Use That Exit Interview!

Just because an employee is leaving doesn’t mean it has to be a cold good-bye. Utilize exit interviews to see not only why they decided to leave but also what’s good about your organization. A recent article from Mike Prokopeak, editorial director for Talent Management magazine, portrays a positive spin on the often dreaded exit interview.

“The thing to remember is that exit interviews are not about the individual,” said Beth Carvin, CEO of Nobscot, a technology company specializing in mentoring and employee retention. “We’re not trying to save that individual. We’re trying to take that information and improve the organization for everybody else.”

To attain the information you need, you don’t even need to change your exit interview strategy. You just have to re-evaluate how you assess the information. Often exit interviews ask questions about the departing employee’s manager. If a manager is depicted poorly, provide them with additional training or a mentor. And if a manager was given high marks, reward them. This will also provide you with a long-term bank of information.

Carvin notes four ways to conduct an exit interview: paper-and-pencil surveys, an in-person interview, a telephone interview or an online survey. Each has its own set of pros and cons:

Paper-and-pencil surveys and telephone interviews are convenient but typically get low participation. In-person interviews, while more likely to garner usable insight, are time consuming and plagued with potential quality problems. Online surveys allow employees to be open and honest and can be completed at their convenience.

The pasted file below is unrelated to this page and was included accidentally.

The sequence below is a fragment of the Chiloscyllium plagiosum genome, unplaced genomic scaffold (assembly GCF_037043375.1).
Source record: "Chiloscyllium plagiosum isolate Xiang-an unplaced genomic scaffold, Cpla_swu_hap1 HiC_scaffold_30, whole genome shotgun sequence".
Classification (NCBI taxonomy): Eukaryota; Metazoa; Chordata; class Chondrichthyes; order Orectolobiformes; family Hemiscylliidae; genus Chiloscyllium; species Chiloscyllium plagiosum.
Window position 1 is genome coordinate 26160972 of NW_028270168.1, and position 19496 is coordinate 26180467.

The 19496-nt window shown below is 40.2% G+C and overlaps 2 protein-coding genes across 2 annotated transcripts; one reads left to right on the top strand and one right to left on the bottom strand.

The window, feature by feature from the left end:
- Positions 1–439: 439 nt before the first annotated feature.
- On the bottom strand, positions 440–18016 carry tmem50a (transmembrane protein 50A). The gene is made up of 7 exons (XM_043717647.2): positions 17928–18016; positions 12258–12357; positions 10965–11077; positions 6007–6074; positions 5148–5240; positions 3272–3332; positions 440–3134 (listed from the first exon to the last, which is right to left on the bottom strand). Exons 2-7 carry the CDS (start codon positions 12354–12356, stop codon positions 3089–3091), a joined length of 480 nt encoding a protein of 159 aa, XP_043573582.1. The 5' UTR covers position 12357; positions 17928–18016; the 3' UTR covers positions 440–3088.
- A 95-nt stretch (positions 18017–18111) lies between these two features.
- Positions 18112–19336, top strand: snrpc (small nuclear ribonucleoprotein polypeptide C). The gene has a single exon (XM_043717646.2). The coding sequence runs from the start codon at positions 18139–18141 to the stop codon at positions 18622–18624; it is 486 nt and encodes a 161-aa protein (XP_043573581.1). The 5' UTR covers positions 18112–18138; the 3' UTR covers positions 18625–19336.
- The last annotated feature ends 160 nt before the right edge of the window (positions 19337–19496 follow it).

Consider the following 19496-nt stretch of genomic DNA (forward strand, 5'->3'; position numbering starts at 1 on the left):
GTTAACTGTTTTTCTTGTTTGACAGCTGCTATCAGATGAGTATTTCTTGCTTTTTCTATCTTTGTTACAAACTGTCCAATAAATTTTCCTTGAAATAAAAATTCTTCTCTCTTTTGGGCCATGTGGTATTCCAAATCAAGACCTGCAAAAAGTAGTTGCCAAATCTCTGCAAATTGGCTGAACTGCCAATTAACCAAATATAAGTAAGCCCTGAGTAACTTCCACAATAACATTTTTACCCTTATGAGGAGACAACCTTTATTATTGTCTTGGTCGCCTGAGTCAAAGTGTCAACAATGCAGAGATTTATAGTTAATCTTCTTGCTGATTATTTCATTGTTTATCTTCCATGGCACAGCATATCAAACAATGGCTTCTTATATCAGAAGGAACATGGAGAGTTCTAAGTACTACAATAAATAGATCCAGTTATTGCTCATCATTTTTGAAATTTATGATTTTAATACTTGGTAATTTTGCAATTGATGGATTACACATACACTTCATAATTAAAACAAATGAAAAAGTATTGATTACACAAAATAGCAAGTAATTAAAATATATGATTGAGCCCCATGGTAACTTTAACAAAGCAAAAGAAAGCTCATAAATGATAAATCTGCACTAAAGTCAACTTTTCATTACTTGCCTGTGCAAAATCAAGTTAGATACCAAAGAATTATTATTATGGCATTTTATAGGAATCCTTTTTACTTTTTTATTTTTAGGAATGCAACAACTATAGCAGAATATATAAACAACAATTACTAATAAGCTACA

Any way you want to look at it, the key is to have a system to track all of this information. If you can’t analyze the information then it is useless from the start. Create a spreadsheet or database to keep the information organized. The job market is still far from a sure bet, thus employees are largely staying where they are. This is an opportunity to work with your employees to help them achieve their desired goals within your organization.

Use your organization’s exit interviews to collect valuable information on how to engage and retain your employees. Only veterans can give you this kind of intelligence, and they will do so willingly. Learn how to effectively use this information by reading the full article here.


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